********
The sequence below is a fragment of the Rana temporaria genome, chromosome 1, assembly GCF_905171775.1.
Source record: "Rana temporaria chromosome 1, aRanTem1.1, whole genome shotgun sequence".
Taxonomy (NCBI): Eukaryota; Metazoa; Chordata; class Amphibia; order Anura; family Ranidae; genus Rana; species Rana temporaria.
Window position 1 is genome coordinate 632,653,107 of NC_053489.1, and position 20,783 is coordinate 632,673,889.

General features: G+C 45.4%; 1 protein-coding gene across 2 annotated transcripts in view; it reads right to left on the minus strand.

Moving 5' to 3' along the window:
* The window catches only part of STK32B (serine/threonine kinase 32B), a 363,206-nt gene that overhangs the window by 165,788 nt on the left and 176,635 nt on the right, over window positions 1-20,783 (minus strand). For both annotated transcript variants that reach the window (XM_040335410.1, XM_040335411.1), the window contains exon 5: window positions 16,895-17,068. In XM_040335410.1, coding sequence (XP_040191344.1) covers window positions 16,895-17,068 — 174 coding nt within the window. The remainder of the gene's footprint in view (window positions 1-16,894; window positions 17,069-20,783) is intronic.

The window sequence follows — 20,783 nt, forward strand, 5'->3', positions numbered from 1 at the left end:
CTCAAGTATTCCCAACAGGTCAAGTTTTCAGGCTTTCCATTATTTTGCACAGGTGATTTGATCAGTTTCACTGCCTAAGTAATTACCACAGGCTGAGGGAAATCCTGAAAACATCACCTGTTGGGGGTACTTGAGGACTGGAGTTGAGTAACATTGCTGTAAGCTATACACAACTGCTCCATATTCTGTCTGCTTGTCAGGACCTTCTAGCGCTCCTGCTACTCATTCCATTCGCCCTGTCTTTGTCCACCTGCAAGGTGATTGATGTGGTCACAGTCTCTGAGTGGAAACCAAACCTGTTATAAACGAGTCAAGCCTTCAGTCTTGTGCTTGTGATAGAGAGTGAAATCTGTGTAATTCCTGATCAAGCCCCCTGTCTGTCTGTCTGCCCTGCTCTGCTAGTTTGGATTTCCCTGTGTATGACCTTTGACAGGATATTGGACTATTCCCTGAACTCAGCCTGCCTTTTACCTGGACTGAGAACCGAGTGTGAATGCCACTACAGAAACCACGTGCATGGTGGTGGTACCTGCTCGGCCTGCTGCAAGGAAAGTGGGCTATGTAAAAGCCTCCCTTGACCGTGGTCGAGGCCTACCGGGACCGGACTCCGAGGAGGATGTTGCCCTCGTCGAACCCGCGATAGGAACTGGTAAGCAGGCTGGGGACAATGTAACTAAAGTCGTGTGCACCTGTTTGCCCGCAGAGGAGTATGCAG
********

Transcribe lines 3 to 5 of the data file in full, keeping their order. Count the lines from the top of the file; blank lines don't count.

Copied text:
Taxonomy (NCBI): Eukaryota; Metazoa; Chordata; class Amphibia; order Anura; family Ranidae; genus Rana; species Rana temporaria.
Window position 1 is genome coordinate 632,653,107 of NC_053489.1, and position 20,783 is coordinate 632,673,889.

General features: G+C 45.4%; 1 protein-coding gene across 2 annotated transcripts in view; it reads right to left on the minus strand.